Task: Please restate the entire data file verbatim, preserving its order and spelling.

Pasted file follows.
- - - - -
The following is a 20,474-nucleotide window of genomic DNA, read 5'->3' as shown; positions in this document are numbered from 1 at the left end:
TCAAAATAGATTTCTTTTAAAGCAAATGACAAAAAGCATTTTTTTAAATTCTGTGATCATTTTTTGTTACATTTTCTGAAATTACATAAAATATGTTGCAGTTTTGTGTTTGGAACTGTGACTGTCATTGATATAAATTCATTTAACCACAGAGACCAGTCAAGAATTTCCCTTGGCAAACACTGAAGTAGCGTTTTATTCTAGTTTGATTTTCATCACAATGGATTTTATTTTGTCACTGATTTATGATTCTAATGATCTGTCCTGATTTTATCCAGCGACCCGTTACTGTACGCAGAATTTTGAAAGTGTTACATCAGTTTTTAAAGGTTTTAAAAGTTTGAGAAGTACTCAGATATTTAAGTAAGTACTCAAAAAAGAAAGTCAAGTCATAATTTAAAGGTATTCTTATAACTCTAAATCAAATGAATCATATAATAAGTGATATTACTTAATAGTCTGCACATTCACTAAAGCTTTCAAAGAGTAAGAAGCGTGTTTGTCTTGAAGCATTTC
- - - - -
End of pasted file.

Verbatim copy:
The following is a 20,474-nucleotide window of genomic DNA, read 5'->3' as shown; positions in this document are numbered from 1 at the left end:
TCAAAATAGATTTCTTTTAAAGCAAATGACAAAAAGCATTTTTTTAAATTCTGTGATCATTTTTTGTTACATTTTCTGAAATTACATAAAATATGTTGCAGTTTTGTGTTTGGAACTGTGACTGTCATTGATATAAATTCATTTAACCACAGAGACCAGTCAAGAATTTCCCTTGGCAAACACTGAAGTAGCGTTTTATTCTAGTTTGATTTTCATCACAATGGATTTTATTTTGTCACTGATTTATGATTCTAATGATCTGTCCTGATTTTATCCAGCGACCCGTTACTGTACGCAGAATTTTGAAAGTGTTACATCAGTTTTTAAAGGTTTTAAAAGTTTGAGAAGTACTCAGATATTTAAGTAAGTACTCAAAAAAGAAAGTCAAGTCATAATTTAAAGGTATTCTTATAACTCTAAATCAAATGAATCATATAATAAGTGATATTACTTAATAGTCTGCACATTCACTAAAGCTTTCAAAGAGTAAGAAGCGTGTTTGTCTTGAAGCATTTC